Even the Post has eschewed the sort of hounding coverage that helped crater de Blasio’s popularity. The tabloid is ideologically in sync with the mayor on crime — both talk about it constantly — and is more focused on targeting easier-to-lampoon Democrats. In June, President Biden was dragged on the front page seven times; Adams appeared once, with editors positioning him favorably in an “all-out war” against Alexandria Ocasio-Cortez. It has helped to give Adams cover on what might otherwise have been administration-defining scandals. Most recently, the tabloid underplayed coverage of Adams’s admission in late June that he did, after all, own half of an apartment he had long claimed to have given to a former partner.
Part of the reason for the muted criticism is that Adams is difficult to pin down, the kind of operator who embraces his critics by letting them into his fold. Adams is for tough-on-crime policing but says he will not tolerate police abuses. He has pledged to build more housing across the city but has hesitated when that means engaging in specific fights in specific neighborhoods over determined opposition. He speaks often of governing on behalf of forgotten communities but has formed alliances with some of the most powerful elites in the city’s fabric.
None of those bonds is as revealing as the one with Mike Bloomberg. Back when Adams was a state senator and Bloomberg was seeking to overturn term-limit laws, Adams held a “FOR SALE: NYC” sign at a council hearing and admonished its members not to be the billionaire’s “puppets.” He charged that Bloomberg’s NYPD was racist, telling a federal court the former mayor’s police commissioner had admitted that his stop-and-frisk policy was designed to intimidate young Black men. (The commissioner denied making the comment.) But in 2019, with Bloomberg preparing to seek the Democratic nomination for president, the two had breakfast at a Brooklyn diner the morning before Bloomberg gave a speech apologizing for stop and frisk. Adams never endorsed Bloomberg but did release a statement backing him up, saying his apology would “provide a spark for greater healing.” Adams also later said that stop and frisk was “a great tool” and that the NYPD should never have taken it out of its arsenal.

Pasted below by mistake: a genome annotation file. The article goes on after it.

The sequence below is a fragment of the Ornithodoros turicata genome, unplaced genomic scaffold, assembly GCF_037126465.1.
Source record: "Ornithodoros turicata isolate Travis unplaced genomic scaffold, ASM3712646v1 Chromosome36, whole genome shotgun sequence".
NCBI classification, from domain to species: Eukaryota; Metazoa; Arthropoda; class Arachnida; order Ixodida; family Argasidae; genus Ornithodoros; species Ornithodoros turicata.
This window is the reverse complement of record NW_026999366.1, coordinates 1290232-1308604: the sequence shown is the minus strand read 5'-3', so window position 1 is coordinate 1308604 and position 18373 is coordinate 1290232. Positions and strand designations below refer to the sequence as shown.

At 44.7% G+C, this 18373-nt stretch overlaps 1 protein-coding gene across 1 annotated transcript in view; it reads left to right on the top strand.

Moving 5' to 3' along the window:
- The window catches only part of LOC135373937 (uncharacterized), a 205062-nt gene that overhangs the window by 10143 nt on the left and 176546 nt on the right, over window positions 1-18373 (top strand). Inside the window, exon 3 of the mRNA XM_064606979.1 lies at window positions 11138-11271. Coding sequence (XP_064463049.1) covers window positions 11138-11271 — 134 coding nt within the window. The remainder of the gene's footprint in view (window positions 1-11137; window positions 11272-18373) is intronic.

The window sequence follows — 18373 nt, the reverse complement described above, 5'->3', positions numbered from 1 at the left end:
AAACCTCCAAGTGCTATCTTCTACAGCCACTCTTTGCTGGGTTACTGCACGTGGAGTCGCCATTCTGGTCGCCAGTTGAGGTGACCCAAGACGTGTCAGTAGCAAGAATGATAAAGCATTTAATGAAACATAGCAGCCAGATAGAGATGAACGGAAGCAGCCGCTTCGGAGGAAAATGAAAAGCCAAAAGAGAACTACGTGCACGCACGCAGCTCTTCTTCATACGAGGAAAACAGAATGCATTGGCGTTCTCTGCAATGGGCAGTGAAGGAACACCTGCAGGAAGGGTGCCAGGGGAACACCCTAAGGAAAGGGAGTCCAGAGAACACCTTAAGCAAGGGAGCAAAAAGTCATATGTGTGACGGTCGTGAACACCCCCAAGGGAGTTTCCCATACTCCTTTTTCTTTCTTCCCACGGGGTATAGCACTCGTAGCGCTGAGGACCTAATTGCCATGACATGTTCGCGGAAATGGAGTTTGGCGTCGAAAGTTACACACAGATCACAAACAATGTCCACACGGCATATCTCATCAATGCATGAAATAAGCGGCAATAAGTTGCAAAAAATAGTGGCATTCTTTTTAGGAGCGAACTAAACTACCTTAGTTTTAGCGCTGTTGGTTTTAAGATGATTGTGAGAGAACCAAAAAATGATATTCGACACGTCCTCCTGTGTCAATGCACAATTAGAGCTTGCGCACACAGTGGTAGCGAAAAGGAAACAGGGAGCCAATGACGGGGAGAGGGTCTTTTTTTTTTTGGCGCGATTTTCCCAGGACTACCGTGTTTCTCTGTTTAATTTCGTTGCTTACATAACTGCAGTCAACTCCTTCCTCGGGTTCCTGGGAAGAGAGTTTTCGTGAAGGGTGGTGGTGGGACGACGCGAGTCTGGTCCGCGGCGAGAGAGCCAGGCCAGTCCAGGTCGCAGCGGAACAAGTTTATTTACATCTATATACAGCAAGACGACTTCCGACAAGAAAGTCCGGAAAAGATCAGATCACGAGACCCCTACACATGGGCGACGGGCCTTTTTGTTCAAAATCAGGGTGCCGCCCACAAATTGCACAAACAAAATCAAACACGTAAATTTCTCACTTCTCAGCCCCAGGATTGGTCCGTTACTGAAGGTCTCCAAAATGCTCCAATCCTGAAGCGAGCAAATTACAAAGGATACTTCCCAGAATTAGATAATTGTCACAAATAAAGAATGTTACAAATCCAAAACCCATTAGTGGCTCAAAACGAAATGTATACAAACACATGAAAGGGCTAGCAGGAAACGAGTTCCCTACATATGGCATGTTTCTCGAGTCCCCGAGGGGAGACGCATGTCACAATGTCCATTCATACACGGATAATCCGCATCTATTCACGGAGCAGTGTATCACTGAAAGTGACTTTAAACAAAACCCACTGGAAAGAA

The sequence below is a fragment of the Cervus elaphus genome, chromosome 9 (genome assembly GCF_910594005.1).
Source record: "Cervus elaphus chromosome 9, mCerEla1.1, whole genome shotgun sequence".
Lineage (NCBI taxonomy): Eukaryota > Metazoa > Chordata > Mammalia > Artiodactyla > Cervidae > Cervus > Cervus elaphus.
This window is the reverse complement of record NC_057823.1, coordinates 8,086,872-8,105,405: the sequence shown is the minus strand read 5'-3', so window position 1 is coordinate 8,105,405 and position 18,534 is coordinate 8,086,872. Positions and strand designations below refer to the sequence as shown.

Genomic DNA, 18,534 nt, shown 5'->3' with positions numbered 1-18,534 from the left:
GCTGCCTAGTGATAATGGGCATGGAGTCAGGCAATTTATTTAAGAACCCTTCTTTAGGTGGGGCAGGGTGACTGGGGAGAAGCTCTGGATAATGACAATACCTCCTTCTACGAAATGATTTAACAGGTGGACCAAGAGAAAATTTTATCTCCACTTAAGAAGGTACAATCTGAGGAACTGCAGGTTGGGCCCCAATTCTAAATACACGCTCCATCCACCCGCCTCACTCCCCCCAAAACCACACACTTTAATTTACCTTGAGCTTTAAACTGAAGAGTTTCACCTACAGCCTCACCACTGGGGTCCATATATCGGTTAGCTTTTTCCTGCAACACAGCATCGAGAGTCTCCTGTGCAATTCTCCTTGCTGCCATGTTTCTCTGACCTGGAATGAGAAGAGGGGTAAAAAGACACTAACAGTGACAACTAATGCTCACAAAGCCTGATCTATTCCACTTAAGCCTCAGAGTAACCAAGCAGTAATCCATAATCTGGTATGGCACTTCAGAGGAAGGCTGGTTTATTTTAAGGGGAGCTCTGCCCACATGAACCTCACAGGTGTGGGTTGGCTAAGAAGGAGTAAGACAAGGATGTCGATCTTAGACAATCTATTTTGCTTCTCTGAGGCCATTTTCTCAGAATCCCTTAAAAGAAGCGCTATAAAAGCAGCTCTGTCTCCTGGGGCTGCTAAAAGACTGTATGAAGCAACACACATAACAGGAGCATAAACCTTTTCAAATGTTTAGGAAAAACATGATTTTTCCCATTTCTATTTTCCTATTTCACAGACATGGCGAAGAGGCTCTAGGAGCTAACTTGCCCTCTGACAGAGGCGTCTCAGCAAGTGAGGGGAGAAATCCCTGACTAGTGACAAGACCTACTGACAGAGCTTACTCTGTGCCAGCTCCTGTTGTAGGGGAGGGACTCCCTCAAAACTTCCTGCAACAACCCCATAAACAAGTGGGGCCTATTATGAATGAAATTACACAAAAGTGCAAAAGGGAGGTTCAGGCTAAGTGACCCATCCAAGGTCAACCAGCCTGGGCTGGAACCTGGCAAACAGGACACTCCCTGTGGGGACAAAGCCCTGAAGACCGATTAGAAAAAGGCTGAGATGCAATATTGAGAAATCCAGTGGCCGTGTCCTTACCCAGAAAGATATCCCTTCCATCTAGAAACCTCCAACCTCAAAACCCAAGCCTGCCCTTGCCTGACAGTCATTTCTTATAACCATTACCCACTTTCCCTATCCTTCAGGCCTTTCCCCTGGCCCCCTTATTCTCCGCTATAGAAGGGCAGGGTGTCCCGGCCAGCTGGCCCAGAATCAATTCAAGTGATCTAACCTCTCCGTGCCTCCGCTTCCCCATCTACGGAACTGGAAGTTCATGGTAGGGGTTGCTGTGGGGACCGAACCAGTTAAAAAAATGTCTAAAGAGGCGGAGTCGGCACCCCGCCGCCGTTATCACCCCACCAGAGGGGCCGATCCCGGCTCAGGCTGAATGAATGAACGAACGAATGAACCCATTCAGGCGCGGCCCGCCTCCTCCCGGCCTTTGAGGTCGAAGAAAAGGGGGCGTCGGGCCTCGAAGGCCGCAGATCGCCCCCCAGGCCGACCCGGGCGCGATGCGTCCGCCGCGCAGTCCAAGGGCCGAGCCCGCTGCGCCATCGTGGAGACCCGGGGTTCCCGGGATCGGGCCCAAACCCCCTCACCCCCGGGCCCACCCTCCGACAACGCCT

Bloomberg is still seen as radioactive by much of the local Democratic electorate’s progressive base, but soon after Adams won the mayoral primary in June, he visited the billionaire at his Upper East Side corporate headquarters. Bloomberg later hosted a fundraiser for him. Top Bloomberg officials advised the Adams transition, and the two speak regularly on the phone. At least half a dozen key hires in the early Adams administration were senior Bloomberg officials. “You know how in Washington when the Democrats lose power and the Republicans come in or vice versa?” says a former de Blasio aide who briefly continued under Adams. “It’s like that, but instead all the de Blasio people are gone and the Bloomberg people are back and are crowing about it.”